Run a task once at midnight using schtasks


  • I would like to run a task in the next 24 hours.  Specifically, I use this technique to remind myself of appointments the following day, but let's just say that I want to run a task at midnight.  I am using Windows 7.

    I created a script that takes two arguments (hour and minute), and

    schtasks /create /SC ONCE /TN REMIND%1%2 /TR %HOME%\bin\reminder.bat /ST %1:%2

    Unfortunately, if I run this with "00 00" (midnight), then schtasks returns "Task may not run because /ST is earlier than current time.".  And indeed, it doesn't run.

    This used to be trivial with the "at" command.  Is it possible with the schtasks command, without having to manually put in tomorrow's date?  Also, is it possible to add the "/z" flag (I've seen some posts that suggest "/sc once" and "/z" conflict.

    Related URLs with info:

    Tuesday, April 17, 2012 9:18 PM


All replies

  • Hi,

    To schedule a task that runs every day

    The following example schedules the MyApp program to run once a day, every day, at 8:00 A.M. until December 31, 2002. Because it omits the /mo parameter, the default interval of 1 is used to run the command every day.

    In this example, because the local computer system is set to the English (United Kingdom) option in Regional and Language Options in Control Panel, the format for the end date is DD/MM/YYYY (31/12/2002) 

    schtasks /create /tn "My App" /tr c:\apps\myapp.exe /sc daily /st 08:00 /ed 31/12/2002

    Best Regards,

    Yan Li

    Yan Li

    TechNet Community Support

    Wednesday, April 18, 2012 2:08 AM
  • You are getting confused with the military time (or 24 hours clock): 00:00 and a 12 hour clock time: 12:00am

    So your parameter should be 12:00am


    Wednesday, April 18, 2012 7:12 AM
  • I don't want to run the task daily, I want to run it once.
    Wednesday, April 18, 2012 5:33 PM
  • I don't believe that I'm getting confused by military time (I understand military time), but it was just an example anyways.  Let's say instead that it's currently 3PM and I want to set a reminder for 9AM the next day.  How would I do that?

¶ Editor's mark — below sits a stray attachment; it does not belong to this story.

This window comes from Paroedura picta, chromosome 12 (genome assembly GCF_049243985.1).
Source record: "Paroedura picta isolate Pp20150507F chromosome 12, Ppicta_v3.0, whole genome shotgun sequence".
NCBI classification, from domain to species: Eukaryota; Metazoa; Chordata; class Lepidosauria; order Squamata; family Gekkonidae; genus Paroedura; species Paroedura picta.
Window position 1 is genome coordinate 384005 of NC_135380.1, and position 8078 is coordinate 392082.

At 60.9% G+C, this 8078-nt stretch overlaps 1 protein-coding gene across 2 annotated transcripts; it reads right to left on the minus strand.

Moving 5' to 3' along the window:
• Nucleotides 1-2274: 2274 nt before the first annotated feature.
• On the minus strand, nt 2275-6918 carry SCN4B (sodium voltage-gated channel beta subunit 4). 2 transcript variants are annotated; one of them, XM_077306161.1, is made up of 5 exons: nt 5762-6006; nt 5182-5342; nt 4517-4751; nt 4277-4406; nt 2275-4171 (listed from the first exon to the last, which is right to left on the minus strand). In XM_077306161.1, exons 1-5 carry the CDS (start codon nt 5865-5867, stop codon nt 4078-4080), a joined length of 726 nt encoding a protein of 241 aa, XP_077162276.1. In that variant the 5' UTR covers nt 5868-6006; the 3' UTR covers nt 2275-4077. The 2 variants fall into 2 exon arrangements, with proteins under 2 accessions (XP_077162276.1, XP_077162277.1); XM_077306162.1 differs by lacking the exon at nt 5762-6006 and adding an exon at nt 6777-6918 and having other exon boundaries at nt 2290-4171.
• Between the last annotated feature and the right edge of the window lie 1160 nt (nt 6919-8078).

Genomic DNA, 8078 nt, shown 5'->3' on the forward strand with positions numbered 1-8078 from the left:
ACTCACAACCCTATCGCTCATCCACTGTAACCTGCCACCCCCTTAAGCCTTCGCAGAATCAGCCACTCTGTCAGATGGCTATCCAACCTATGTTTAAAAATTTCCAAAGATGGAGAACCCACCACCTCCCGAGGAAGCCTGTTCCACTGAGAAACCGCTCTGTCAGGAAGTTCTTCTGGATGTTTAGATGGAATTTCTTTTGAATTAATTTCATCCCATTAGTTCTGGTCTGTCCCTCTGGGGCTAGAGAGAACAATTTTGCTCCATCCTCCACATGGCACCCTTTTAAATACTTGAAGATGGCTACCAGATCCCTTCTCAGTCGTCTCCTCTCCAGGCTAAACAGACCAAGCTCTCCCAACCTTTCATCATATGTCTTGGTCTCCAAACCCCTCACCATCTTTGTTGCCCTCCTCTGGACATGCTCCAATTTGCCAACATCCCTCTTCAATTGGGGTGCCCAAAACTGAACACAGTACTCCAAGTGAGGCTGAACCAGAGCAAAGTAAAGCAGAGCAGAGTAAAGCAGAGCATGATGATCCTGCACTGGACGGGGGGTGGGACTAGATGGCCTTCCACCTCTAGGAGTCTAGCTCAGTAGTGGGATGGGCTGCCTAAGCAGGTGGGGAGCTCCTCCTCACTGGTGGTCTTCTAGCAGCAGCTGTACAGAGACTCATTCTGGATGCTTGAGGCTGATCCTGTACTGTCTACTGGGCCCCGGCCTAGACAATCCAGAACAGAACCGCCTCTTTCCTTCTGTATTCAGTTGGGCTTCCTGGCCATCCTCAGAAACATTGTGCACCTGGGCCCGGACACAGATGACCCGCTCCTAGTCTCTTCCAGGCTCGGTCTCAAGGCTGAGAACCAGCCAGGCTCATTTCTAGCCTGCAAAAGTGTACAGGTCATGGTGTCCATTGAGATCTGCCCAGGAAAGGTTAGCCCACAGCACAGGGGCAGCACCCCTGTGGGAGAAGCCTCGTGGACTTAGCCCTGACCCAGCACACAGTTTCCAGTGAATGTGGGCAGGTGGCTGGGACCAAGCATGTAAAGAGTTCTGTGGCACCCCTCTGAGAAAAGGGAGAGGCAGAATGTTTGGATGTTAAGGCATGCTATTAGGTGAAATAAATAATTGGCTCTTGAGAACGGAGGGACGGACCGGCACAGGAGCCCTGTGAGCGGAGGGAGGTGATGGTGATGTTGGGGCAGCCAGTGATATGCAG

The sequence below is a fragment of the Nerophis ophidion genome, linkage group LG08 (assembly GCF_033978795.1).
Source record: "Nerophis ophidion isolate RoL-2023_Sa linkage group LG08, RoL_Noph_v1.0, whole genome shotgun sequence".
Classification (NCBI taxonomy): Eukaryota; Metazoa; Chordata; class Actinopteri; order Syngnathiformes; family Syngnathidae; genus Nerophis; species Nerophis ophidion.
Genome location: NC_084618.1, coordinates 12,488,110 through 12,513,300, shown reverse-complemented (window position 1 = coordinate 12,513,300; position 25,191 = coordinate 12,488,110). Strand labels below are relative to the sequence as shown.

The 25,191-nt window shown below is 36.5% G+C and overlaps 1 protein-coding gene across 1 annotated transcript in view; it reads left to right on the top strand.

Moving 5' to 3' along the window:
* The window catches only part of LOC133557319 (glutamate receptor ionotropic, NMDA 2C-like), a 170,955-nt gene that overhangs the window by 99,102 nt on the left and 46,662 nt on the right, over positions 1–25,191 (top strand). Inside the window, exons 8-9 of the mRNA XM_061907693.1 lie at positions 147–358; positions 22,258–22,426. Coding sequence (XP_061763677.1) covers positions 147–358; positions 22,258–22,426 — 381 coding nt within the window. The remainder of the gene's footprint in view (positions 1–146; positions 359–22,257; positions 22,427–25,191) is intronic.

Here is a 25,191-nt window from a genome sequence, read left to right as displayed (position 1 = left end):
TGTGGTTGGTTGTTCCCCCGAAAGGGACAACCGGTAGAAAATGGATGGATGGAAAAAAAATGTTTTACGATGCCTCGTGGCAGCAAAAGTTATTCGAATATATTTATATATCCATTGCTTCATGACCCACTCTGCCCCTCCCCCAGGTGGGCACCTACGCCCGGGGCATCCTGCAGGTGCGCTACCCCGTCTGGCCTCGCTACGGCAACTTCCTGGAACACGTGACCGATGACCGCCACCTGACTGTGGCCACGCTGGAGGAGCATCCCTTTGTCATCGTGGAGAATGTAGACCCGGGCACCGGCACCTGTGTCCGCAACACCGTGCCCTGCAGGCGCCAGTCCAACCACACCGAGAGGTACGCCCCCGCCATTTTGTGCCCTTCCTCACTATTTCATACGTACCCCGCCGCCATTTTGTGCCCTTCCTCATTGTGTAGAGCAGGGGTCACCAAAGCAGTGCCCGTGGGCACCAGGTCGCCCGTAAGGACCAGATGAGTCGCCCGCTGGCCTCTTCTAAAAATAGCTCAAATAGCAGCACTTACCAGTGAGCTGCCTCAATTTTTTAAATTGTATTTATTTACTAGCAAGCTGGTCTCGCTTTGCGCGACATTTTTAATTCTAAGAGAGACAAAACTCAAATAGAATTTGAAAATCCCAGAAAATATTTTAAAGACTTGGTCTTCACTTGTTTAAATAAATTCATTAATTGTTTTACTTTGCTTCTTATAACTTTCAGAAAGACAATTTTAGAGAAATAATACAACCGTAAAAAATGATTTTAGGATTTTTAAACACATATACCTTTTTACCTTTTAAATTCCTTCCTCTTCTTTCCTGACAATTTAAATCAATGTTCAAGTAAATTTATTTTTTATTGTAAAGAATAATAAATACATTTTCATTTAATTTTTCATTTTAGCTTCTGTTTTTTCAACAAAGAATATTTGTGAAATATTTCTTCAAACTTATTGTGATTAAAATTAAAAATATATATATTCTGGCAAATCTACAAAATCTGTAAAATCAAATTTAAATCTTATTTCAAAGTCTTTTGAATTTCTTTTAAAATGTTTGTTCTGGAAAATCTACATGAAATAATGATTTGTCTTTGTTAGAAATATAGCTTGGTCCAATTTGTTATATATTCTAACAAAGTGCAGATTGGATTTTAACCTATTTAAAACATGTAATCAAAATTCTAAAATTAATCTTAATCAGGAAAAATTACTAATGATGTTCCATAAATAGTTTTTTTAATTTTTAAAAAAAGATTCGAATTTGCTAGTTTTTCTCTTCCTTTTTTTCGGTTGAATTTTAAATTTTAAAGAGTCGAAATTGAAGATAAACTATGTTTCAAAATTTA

Wednesday, April 18, 2012 5:35 PM
  • Create a scheduled task to run once with the date and time you had in mind, and have it run your script. Seeing the scheduled task runs when you want it to, why does your script take two parameters for time?

    Also, this seems like a general question, that has nothing to do with Windows PowerShell

    Wednesday, April 18, 2012 7:46 PM
  • 1) I'm looking to use "schtasks" like I used "at", to create a reminder in the next 24 hours.  Yes, I could add the date, but then I'd have to figure out what tomorrow's date is, etc.  This is why in my initial post I wrote, "This used to be trivial with the "at" command.  Is it possible with the schtasks command, without having to manually put in tomorrow's date?" 

    2) As for why I pass two arguments, it's because you have to name the task that you're creating.  (Again, a change from the "at" command.)  In order to guarentee a unique name, I have decided to name my task "remindHHMM", and I run it at HH:MM.  I found the easiest way to create both of these values was to just pass two args.

    3) I wasn't sure what "schtasks" fell under.  I looked at other questions about schtasks, and it appeared that people placed it under PowerShell.  If you can suggest a specific forum to place this under, I'm happy repeating my question over there.


    Wednesday, April 18, 2012 10:05 PM
  • You may want to look at to see if schtasks can perform what you want. I never really used the command line for scheduling tasks, so I am not 100% sure on that part of it.

    The best place for this woould probably be the general forums, I don't have the permissions to move this thread, but I am sur esomeone can, so you don't have to re-create it. This would be a good place to post if your scheduled task ran a powershell script which was failing for some reason.

    Thursday, April 19, 2012 12:49 PM
  • It wasn' t that hard to post a new thread in the general forums.  Plus I could (hopefully) address in my initial post some of the default solutions people have tried posting above.  New thread is at:

    Tuesday, April 24, 2012 3:50 PM